“Oh, not again!” My thirteen-year old daughter whined at me as I drove our family’s burgundy Honda Civic to church.
My wife reached back and smoothed the tuft on the top of my ten-year old son’s hair, its straw-like texture refusing to yield. She stretched through her seatbelt and endured his protests as she extended toward him, straightening his hair and shirt.
“Yes,” I said, “They are missionaries in Ghana, and tonight should be a good reminder to us of how fortunate we are.” I avoided my wife’s elbow as she returned back to the front seat.
“I hate missionary night,” my son said, joining in his sister’s distress.
My wife turned to our son, “Your grandparents spent many years in the Sudan, so how can you say that?” My wife defended her parents and their life’s work at any opportunity, this time adding, “And we don’t say ‘hate’.”
“We like to listen to grandma and grandpa’s stories, but not some hut-lady that we have never met,” my daughter protested, joining with her brother in rare sibling unanimity.
“Yeah, we already know what missionaries do,” my son said. “Can’t we go to the youth group meeting?”
“The youth group will meet again next week,” my wife said. “Tonight we are all meeting together, and you will sit with us during the service.”
“Are they going to show a billion pictures of mountains and rivers and people we have never heard of and will never meet?” My daughter’s voice now displayed an indignant air.
“Maybe,” I said. “But what I hope you get to see is how people just like us have made decisions to leave their homes and families.”
“I would not ever want to leave my X-Box to go live in a hut,” my son said. “You’re not planning to do that, are you dad?”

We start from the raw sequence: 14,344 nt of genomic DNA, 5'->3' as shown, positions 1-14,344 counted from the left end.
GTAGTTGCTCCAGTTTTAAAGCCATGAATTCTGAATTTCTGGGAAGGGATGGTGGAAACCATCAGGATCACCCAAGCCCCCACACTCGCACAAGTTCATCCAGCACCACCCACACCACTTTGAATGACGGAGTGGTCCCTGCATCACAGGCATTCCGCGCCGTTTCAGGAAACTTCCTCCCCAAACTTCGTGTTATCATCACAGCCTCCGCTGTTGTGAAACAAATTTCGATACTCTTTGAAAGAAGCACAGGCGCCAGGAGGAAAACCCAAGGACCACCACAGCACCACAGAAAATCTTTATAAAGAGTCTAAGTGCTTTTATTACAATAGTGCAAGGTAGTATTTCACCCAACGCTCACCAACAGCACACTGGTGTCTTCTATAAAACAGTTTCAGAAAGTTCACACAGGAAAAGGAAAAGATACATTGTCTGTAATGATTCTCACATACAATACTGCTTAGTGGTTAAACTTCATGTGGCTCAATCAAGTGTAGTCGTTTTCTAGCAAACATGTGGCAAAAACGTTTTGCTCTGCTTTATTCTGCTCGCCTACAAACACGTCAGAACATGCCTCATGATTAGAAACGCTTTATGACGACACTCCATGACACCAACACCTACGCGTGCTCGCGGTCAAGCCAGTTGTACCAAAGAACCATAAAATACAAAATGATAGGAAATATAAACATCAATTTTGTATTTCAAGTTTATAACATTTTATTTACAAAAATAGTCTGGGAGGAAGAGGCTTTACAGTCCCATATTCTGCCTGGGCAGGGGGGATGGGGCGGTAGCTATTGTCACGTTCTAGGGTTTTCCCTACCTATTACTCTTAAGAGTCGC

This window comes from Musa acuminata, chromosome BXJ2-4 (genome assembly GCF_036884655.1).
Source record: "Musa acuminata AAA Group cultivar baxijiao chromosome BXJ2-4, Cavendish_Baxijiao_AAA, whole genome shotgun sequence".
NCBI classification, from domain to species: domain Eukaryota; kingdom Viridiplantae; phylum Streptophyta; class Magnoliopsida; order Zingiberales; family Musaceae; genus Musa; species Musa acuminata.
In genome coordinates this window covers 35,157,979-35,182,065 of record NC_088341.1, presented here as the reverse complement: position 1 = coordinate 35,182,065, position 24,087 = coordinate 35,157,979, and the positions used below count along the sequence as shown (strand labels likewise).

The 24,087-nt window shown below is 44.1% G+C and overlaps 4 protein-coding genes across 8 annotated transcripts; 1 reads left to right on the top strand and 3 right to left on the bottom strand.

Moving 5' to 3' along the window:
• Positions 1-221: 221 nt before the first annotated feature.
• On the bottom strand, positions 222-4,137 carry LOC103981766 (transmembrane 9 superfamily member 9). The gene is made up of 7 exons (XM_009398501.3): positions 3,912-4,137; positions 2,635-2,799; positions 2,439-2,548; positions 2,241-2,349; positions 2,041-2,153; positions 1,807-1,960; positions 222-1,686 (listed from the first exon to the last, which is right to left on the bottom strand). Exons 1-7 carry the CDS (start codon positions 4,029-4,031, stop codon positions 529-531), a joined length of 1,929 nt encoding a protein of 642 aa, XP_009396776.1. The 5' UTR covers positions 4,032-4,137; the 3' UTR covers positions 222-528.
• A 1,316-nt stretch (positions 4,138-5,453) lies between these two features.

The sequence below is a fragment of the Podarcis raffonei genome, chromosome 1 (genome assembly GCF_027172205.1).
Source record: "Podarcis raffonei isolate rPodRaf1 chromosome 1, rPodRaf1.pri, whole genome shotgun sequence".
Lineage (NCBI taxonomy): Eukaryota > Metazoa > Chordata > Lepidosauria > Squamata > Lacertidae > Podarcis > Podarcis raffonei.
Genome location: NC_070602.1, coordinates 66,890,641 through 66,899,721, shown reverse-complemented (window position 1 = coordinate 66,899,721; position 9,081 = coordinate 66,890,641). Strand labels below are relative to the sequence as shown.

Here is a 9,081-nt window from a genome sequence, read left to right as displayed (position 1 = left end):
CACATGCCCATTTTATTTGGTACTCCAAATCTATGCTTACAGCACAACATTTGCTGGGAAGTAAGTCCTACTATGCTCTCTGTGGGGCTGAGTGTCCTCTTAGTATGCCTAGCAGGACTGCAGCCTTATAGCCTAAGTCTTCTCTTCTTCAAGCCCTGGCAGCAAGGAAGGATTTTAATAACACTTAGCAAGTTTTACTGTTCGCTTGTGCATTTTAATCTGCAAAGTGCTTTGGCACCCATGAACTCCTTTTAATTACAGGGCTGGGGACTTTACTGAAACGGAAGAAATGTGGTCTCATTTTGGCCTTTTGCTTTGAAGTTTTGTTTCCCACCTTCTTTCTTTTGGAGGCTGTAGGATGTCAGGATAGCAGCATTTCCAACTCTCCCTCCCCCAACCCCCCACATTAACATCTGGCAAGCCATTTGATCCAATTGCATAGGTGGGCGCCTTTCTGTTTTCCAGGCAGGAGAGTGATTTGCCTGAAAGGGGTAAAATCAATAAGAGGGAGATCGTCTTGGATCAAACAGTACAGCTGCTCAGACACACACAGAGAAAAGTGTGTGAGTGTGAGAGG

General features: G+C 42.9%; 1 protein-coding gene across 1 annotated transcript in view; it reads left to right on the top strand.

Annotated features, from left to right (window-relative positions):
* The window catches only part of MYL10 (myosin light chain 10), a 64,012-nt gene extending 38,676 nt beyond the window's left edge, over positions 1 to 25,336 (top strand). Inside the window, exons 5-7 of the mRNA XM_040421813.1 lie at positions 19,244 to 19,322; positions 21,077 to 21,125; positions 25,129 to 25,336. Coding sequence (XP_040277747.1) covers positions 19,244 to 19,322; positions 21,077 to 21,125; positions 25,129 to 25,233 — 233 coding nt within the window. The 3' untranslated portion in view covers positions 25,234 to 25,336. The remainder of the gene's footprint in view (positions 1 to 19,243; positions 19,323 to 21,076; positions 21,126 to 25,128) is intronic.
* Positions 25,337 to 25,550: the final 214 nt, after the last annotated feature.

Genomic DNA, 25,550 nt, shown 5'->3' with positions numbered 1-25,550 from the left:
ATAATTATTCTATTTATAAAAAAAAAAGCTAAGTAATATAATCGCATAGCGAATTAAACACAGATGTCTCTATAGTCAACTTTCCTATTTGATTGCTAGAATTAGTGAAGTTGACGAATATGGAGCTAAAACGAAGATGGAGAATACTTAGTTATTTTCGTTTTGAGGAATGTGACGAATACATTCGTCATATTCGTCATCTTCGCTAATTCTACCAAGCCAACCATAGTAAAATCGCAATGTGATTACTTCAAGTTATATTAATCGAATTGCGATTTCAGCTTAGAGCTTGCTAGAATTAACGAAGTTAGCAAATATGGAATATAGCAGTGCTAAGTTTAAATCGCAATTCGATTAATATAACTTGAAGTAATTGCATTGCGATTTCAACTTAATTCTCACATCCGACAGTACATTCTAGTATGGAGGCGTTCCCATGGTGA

“No, I don’t think we are called to be overseas,” I said, trying to hide a smile at my children’s characterization of missionaries as the hut people. “But we can do God’s work right here where we live. And I bet you something,” I said, pausing. “I bet you will find out that these missionaries do not live in a hut.”
My children did not offer any other protests on the drive to church, and we arrived ten minutes early, parking near the front. Parking spaces were typically available on Sunday nights when the church hosted a missionary, as many of the church members viewed ‘missionary night’ as a reason to stay at home.
We entered the church, our two children a few paces behind. I waited at the door, holding it open for my daughter and son, who shuffled through without looking at me.
In the atrium of the church, a large display had been erected, and a man in a multi-colored robe stood in front of it, talking to the pastor and one other member from our church who had arrived early. Next to the robed man stood a woman, apparently his wife, and two children. The children were in their early teens.
We approached the family, and I took the lead of introducing myself. The missionary family greeted us with smiles, and their children began a conversation with mine. We talked a few moments about their work. They pointed at the display and described their home, a cement building with indoor plumbing and electricity. They also described their wardrobes and their lifestyles in Ghana.
The man politely excused himself to prepare for the evening service, and I overheard their youngest child, a boy who was perhaps a year older than mine, talking to my son. I overheard my son telling the boy all about his X-Box and his favorite games.
Then my son asked, “Do you like being a missionary?”
“Aren’t you a Christian?” The boy asked my son.
Baffled, my son said, “Yeah.”
“Then you are a missionary too,” the boy said to my son. “It’s just that you get to use your X-Box in your missionary work.”
My children sat with me throughout the service that evening, and they even listened carefully as the family described their work. I was reminded of how my own family had a field before us, ripe for harvest.
Sometimes we just didn’t always see it that way.
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